EGU General Assembly 2022
© Author(s) 2022. This work is distributed under
the Creative Commons Attribution 4.0 License.

Studying the Earth’s heat budget with geoneutrinos

Virginia Strati1,2, Gianpaolo Bellini3,4, Kunio Inoue5,6, Fabio Mantovani1,2, Andrea Serafini7,8, and Hiroko Watanabe5
Virginia Strati et al.
  • 1Department of Physics and Earth Sciences, University of Ferrara, Ferrara, Italy
  • 2INFN, Ferrara Section, Ferrara, Italy
  • 3Department of Physics, University of Milan, Milan, Italy
  • 4INFN, Milano Section, Milano, Italy
  • 5Research Center for Neutrino Science, Tohoku University, Sendai, Japan
  • 6Institute for the Physics and Mathematics of the Universe, Tokyo University, Kashiwa, Japan
  • 7Department of Physics and Astronomy, University of Padova, Padova, Italy
  • 8INFN, Padova Section, Padova, Italy

The Earth is cooling down and its surface heat flux is the highest among all the terrestrial planet of the Solar System. The total heat loss (Q) is due to the energy released by the secular cooling of our planet (C) and of the radiogenic heat (H) produced by the radioactive decays of the radioelements contained therein. Can geoneutrino disentangle these two contributions?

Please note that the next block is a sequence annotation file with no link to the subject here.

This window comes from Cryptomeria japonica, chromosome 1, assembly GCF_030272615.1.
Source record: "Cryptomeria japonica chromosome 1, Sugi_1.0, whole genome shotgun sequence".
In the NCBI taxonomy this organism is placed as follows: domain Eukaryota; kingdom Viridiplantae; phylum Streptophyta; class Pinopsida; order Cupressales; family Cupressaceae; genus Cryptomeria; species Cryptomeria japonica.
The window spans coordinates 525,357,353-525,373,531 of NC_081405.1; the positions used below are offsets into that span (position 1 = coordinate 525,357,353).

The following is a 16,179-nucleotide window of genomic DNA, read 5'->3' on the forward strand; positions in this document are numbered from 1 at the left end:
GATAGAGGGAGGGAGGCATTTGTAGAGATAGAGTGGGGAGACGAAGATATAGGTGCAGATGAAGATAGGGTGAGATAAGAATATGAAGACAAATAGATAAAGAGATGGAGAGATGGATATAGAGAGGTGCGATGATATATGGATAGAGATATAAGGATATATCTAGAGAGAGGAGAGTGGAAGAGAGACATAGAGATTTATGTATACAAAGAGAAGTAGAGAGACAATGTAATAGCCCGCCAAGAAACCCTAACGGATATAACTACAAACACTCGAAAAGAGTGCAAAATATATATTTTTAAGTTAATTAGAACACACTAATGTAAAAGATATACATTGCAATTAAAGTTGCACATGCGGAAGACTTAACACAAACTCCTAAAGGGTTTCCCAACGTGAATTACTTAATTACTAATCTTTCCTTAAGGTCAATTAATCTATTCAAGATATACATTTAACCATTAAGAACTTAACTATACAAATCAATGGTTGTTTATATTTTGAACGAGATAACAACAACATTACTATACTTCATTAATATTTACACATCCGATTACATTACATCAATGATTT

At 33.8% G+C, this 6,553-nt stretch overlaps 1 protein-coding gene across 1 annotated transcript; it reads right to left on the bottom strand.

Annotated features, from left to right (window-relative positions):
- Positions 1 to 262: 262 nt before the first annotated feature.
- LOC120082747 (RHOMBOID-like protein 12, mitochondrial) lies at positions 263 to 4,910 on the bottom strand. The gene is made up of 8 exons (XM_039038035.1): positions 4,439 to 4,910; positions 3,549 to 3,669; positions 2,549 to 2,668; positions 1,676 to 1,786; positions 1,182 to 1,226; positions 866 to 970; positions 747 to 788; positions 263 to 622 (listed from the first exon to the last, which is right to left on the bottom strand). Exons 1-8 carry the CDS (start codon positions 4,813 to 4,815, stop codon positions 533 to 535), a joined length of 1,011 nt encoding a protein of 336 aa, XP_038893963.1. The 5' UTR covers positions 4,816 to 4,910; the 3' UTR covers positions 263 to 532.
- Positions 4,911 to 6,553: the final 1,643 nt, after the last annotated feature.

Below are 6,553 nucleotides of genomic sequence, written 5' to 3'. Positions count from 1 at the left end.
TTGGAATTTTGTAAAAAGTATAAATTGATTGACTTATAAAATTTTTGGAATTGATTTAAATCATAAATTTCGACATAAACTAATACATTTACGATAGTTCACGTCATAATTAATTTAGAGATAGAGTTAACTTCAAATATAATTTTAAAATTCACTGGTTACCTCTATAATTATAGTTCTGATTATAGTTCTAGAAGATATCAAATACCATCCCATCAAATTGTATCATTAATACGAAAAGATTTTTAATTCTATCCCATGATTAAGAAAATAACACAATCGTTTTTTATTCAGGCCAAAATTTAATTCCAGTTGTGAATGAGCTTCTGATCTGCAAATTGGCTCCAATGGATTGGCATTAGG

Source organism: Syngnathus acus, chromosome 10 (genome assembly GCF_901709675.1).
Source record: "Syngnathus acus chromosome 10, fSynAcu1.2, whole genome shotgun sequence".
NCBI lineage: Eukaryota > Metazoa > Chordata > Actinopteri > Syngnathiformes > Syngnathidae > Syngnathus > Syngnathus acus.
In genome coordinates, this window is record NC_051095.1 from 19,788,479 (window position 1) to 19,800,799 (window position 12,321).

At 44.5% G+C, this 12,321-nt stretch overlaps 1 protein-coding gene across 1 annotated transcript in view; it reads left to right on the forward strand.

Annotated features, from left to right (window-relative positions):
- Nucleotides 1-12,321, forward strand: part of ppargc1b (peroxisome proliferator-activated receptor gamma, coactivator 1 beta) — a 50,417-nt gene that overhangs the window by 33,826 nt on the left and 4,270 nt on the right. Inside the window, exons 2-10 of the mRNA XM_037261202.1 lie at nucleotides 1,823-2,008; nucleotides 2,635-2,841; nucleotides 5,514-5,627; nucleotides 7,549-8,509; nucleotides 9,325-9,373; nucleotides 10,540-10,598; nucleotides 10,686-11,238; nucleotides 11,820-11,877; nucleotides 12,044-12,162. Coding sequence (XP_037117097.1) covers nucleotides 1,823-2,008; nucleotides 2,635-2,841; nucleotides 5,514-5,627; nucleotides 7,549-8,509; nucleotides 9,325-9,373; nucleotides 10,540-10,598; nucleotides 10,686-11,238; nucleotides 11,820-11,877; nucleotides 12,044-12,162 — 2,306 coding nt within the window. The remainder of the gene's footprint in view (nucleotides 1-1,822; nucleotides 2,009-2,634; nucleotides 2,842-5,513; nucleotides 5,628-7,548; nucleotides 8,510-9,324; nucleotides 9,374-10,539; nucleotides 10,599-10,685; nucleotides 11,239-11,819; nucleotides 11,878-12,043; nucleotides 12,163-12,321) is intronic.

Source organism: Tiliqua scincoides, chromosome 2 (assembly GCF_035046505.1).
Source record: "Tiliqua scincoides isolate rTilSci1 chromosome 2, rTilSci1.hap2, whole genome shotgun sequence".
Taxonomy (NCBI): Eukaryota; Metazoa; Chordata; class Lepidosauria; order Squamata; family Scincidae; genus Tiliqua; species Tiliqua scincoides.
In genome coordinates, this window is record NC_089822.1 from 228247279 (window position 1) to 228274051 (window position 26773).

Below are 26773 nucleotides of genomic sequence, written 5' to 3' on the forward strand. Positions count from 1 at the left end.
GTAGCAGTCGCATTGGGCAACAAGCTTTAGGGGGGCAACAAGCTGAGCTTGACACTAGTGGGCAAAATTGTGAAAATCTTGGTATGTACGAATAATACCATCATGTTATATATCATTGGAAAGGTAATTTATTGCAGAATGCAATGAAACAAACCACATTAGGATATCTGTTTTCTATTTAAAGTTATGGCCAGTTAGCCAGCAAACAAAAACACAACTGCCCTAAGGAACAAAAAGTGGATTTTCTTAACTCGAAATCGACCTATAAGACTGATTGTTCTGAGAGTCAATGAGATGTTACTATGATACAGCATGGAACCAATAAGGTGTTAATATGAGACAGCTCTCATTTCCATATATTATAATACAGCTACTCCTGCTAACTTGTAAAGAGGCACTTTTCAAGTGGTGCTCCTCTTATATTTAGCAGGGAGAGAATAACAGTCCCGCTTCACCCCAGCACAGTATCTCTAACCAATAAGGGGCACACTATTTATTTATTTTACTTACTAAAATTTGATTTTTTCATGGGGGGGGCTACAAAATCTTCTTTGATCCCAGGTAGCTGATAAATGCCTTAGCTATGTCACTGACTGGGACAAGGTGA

Since while decaying, the uranium, thorium and potassium radioisotopes contained in the Earth release geoneutrinos in a well-fixed ratio, we can attempt to answer affirmatively to this question. Indeed, geoneutrinos are able to pass through most matter without interacting, so they can bring to surface useful information about the Earth’ deep interior. Concretely, measuring the geoneutrino flux at surface hence translates in estimating H and in turn constraining C once that Q is known.

The only two experiments which collected data in the last 15 years are KamLAND (Japan) and Borexino (Italy). By combining theoretical models and experimental flux with a sophisticated analysis, we inferred valuable insights on mantle radioactivity and of contribution of H to the Earth’s energy budget. We estimated a total radiogenic heat accounting for H = 20.8+7.3-7.9 TW and, by subtracting this value from the total heat power of the Earth, we derived a secular cooling C = 26 ± 8 TW. The obtained results are discussed and framed in the puzzle of the diverse classes of formulated Bulk Silicate Earth models, analyzing their implications on planetary heat budget and composition.

The effectiveness in investigating deep earth radioactivity demonstrated by geoneutrino studies confer them a prestigious role in the comprehension of geodynamical processes of our planet.

How to cite: Strati, V., Bellini, G., Inoue, K., Mantovani, F., Serafini, A., and Watanabe, H.: Studying the Earth’s heat budget with geoneutrinos, EGU General Assembly 2022, Vienna, Austria, 23–27 May 2022, EGU22-490,, 2022.